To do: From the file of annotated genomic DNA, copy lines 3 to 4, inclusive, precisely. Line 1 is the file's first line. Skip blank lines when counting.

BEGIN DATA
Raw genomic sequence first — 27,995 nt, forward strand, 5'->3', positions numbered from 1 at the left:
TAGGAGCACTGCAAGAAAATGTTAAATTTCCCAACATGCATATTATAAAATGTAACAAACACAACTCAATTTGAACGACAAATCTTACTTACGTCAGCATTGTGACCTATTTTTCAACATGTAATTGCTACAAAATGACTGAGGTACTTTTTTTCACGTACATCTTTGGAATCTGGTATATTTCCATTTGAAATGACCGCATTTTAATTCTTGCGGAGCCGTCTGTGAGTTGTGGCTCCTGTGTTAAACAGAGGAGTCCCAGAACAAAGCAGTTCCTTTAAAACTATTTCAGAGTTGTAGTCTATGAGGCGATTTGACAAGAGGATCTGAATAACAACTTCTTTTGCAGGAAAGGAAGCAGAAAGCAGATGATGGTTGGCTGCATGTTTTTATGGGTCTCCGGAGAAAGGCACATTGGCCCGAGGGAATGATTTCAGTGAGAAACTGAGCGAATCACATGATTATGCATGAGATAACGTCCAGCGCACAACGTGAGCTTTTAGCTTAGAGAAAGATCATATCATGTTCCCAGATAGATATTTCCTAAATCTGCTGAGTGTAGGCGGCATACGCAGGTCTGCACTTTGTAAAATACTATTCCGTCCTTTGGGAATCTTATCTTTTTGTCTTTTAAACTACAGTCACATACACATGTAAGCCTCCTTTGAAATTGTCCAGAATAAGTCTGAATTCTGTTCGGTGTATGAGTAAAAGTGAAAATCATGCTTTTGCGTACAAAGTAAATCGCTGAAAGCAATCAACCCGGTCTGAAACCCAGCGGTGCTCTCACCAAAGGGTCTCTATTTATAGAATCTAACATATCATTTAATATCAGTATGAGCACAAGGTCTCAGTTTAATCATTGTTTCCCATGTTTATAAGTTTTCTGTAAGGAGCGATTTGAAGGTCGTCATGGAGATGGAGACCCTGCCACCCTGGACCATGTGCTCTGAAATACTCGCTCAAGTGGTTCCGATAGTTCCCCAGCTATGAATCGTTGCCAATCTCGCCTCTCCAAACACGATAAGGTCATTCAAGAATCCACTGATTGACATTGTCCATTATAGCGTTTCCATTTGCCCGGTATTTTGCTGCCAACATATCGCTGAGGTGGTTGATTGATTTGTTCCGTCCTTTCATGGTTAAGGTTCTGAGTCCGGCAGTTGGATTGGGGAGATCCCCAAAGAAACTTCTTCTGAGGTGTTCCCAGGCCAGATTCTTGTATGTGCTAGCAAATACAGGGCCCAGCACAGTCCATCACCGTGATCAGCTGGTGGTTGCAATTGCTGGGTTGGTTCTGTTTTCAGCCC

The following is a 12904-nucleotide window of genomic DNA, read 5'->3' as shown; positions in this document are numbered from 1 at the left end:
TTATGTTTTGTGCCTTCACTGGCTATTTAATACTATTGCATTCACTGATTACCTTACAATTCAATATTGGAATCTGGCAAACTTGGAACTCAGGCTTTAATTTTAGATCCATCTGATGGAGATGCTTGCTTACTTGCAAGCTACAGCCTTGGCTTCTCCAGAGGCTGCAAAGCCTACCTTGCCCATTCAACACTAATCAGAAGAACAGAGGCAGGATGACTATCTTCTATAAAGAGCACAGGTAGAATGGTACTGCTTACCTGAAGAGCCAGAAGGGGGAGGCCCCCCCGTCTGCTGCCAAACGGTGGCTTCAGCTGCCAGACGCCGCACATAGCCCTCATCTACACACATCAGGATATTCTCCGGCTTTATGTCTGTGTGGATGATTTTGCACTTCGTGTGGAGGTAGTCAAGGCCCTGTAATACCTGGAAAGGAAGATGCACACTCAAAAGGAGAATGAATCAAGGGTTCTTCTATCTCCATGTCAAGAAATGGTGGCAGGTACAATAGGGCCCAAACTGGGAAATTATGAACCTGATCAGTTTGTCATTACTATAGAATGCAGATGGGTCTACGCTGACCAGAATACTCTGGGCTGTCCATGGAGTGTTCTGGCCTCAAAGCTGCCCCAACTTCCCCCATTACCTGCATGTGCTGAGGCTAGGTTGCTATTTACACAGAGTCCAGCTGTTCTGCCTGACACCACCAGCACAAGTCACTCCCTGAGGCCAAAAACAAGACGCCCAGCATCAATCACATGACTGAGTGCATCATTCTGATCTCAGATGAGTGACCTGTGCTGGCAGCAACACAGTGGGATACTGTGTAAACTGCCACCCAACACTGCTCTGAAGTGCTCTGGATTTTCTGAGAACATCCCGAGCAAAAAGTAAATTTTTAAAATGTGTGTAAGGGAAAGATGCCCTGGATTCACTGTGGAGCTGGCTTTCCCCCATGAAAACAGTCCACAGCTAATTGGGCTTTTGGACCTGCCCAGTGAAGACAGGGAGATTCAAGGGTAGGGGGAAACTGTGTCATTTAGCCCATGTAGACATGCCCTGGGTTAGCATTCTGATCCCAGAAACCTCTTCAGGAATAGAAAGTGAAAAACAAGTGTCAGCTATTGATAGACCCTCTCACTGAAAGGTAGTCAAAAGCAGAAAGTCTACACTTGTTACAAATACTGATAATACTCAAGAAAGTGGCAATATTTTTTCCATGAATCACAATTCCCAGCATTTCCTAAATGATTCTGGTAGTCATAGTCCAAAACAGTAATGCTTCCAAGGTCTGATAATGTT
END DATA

The following is a 12904-nucleotide window of genomic DNA, read 5'->3' as shown; positions in this document are numbered from 1 at the left end:
TTATGTTTTGTGCCTTCACTGGCTATTTAATACTATTGCATTCACTGATTACCTTACAATTCAATATTGGAATCTGGCAAACTTGGAACTCAGGCTTTAATTTTAGATCCATCTGATGGAGATGCTTGCTTACTTGCAAGCTACAGCCTTGGCTTCTCCAGAGGCTGCAAAGCCTACCTTGCCCATTCAACACTAATCAGAAGAACAGAGGCAGGATGACTATCTTCTATAAAGAGCACAGGTAGAATGGTACTGCTTACCTGAAGAGCCAGAAGGGGGAGGCCCCCCCGTCTGCTGCCAAACGGTGGCTTCAGCTGCCAGACGCCGCACATAGCCCTCATCTACACACATCAGGATATTCTCCGGCTTTATGTCTGTGTGGATGATTTTGCACTTCGTGTGGAGGTAGTCAAGGCCCTGTAATACCTGGAAAGGAAGATGCACACTCAAAAGGAGAATGAATCAAGGGTTCTTCTATCTCCATGTCAAGAAATGGTGGCAGGTACAATAGGGCCCAAACTGGGAAATTATGAACCTGATCAGTTTGTCATTACTATAGAATGCAGATGGGTCTACGCTGACCAGAATACTCTGGGCTGTCCATGGAGTGTTCTGGCCTCAAAGCTGCCCCAACTTCCCCCATTACCTGCATGTGCTGAGGCTAGGTTGCTATTTACACAGAGTCCAGCTGTTCTGCCTGACACCACCAGCACAAGTCACTCCCTGAGGCCAAAAACAAGACGCCCAGCATCAATCACATGACTGAGTGCATCATTCTGATCTCAGATGAGTGACCTGTGCTGGCAGCAACACAGTGGGATACTGTGTAAACTGCCACCCAACACTGCTCTGAAGTGCTCTGGATTTTCTGAGAACATCCCGAGCAAAAAGTAAATTTTTAAAATGTGTGTAAGGGAAAGATGCCCTGGATTCACTGTGGAGCTGGCTTTCCCCCATGAAAACAGTCCACAGCTAATTGGGCTTTTGGACCTGCCCAGTGAAGACAGGGAGATTCAAGGGTAGGGGGAAACTGTGTCATTTAGCCCATGTAGACATGCCCTGGGTTAGCATTCTGATCCCAGAAACCTCTTCAGGAATAGAAAGTGAAAAACAAGTGTCAGCTATTGATAGACCCTCTCACTGAAAGGTAGTCAAAAGCAGAAAGTCTACACTTGTTACAAATACTGATAATACTCAAGAAAGTGGCAATATTTTTTCCATGAATCACAATTCCCAGCATTTCCTAAATGATTCTGGTAGTCATAGTCCAAAACAGTAATGCTTCCAAGGTCTGATAATGTT